For nearly three years, Tracy has been a wallflower. An employee who stands on the sidelines, does enough to not be recognized as a poor performer, but not quite enough to be praised and acknowledged. And she’s happy with that. She comes to work, does only what is expected, and heads home. Not having any stressors or responsibility at work is what she wants; an easy job that requires little effort and pays the bills. She has no desire to step up and participate in new projects or cross-training, and just wants to continue gliding along.

Tracy was a skater. We run across these types of employees in nearly every industry. The ones who do the bare minimum to meet expectations and not get into trouble, and are just biding their time until the next payday. They aren’t highly motivated, and lack a plan or a purpose in their career. This month we have been discussing how to remedy common “Hot Button Employee” types, including the employee who is always absent, and the know it all employee. How do you manage a skater?

Hold Employees Accountable – Some employees will simply never step up to the plate. By holding each member of your team accountable for responsibilities that are constantly new and changing, you will prevent stagnation and burnout. Additionally, encourage your team members to work out issues with accountability amongst one another which further builds a strong team dynamic.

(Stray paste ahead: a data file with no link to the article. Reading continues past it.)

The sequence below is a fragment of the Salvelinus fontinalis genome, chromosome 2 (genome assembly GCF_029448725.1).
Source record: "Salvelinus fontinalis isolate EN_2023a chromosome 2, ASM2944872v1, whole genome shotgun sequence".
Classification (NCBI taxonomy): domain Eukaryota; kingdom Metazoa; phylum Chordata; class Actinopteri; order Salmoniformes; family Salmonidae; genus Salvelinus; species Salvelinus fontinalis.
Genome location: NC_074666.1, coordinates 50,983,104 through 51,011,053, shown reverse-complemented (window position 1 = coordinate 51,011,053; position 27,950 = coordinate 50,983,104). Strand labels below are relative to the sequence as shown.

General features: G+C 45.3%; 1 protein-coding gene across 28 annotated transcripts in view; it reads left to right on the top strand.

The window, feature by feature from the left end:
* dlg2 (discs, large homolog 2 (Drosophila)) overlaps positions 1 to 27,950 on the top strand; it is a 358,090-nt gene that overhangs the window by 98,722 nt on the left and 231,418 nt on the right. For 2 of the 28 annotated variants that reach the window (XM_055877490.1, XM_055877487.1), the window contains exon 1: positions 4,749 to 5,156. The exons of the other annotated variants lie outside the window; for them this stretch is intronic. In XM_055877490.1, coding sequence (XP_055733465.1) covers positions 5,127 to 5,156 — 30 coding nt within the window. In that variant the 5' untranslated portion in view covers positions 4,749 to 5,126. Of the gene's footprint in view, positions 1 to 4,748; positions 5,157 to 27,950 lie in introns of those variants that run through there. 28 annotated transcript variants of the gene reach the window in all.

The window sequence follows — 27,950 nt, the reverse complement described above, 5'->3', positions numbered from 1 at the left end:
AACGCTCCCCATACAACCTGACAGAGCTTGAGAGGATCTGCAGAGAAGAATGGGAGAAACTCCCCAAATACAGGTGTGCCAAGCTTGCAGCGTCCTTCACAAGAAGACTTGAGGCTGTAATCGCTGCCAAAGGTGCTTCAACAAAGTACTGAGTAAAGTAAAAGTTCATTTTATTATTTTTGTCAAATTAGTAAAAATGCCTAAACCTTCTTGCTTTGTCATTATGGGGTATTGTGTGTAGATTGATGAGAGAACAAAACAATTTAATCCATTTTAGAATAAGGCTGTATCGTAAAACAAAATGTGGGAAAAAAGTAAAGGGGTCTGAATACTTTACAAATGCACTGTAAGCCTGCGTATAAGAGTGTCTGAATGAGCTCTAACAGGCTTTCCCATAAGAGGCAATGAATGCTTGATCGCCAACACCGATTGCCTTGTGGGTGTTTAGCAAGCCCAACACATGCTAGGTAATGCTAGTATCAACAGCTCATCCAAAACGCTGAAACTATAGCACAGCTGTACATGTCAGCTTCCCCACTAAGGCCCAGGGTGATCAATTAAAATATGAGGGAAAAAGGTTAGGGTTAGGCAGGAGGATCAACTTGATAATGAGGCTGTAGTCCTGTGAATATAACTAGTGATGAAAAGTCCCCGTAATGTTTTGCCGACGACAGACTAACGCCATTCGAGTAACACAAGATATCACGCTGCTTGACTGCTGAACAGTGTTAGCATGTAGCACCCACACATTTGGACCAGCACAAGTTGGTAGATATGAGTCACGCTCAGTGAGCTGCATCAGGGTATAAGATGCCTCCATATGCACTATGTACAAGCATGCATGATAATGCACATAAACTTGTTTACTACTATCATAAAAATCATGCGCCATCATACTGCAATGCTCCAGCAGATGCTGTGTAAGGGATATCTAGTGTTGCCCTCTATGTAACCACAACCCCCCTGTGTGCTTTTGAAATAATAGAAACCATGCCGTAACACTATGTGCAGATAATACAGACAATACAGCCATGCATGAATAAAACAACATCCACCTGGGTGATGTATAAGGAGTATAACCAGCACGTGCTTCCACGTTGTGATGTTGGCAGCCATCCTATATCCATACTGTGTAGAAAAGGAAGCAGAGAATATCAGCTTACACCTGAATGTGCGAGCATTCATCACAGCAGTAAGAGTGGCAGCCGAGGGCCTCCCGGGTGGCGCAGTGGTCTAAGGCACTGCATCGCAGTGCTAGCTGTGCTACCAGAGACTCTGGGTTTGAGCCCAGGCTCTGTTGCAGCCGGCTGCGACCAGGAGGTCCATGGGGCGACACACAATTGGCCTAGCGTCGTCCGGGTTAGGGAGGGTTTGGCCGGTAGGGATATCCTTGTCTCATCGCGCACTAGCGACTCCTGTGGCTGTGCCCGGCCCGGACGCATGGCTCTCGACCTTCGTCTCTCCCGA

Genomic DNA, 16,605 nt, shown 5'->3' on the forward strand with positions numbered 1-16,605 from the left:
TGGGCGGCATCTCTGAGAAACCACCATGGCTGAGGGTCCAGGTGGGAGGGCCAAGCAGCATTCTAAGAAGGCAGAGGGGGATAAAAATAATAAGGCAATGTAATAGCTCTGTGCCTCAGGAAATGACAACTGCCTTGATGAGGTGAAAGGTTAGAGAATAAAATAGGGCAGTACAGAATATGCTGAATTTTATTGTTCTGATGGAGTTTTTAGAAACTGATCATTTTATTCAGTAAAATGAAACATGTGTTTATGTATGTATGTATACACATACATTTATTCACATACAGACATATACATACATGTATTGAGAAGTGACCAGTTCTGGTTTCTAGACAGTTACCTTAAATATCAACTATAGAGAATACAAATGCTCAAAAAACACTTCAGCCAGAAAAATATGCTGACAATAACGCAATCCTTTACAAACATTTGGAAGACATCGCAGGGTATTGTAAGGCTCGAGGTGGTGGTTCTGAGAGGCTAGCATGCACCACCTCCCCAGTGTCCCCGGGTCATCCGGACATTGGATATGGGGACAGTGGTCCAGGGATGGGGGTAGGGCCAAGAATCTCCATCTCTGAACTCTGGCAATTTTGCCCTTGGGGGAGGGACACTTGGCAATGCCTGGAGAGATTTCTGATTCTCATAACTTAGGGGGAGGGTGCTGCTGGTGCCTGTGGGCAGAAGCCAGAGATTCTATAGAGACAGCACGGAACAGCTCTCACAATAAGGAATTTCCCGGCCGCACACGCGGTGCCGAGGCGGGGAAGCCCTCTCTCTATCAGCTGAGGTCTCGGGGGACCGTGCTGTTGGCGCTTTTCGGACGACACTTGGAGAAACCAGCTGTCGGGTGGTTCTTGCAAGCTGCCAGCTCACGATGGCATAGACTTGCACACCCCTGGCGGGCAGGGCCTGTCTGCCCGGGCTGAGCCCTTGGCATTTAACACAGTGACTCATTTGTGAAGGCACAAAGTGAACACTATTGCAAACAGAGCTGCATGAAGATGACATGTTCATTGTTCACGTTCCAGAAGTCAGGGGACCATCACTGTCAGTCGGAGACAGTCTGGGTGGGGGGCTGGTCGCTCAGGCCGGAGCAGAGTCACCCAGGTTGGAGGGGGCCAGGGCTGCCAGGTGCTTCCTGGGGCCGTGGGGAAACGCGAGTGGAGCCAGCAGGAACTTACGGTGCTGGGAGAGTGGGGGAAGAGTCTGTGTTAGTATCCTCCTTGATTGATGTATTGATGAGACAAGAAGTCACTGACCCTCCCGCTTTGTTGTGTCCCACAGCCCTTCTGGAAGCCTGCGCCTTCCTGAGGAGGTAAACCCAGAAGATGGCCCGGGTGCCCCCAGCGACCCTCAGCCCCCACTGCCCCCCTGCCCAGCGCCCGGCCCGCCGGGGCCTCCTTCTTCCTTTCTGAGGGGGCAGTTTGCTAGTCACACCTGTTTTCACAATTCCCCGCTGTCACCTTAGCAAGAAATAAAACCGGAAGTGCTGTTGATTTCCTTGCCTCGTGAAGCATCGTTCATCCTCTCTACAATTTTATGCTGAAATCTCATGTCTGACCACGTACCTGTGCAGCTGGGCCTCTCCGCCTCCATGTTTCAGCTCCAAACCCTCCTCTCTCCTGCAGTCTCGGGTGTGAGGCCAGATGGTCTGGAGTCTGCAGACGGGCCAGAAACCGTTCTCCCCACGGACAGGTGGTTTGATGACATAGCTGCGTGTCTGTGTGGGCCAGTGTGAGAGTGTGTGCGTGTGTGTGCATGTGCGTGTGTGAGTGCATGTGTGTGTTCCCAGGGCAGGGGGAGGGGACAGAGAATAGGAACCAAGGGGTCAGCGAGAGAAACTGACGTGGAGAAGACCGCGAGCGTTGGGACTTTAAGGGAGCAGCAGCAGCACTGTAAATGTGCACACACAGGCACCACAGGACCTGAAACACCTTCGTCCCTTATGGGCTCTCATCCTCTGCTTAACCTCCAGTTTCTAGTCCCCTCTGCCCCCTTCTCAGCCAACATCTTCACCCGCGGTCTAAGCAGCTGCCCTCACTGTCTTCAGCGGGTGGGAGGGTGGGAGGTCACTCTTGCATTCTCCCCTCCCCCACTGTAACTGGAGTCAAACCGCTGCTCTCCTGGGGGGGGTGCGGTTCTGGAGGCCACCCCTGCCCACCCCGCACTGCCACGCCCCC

Encourage Engagement – As a manager, it is your job to keep your employees motivated and engaged, as difficult as that may be at times. Three rules for encouraging effective motivation and engagement are: never ask others to do what you wouldn’t do yourself; provide your employees with feedback; and, encourage discussions about the good and bad aspects of their job.

Praise a Job Well Done – Particularly for those who are unmotivated, recognition is a huge deal. Praise your employees both publicly and in private and they will be motivated to repeat and build on their moment of excellence. All the perks in the world cannot make an employee feel as good as genuine praise and acknowledgment.

We have all experienced a Tracy, and frankly many of us have been in that type of position. Skater’s are in no way self-starters and most teams need go-getters to do their part in encouraging engagement and motivation. These employees will slip through the cracks if you let them, so be proactive with nipping mediocre behavior in the bud before it becomes a more serious issue.

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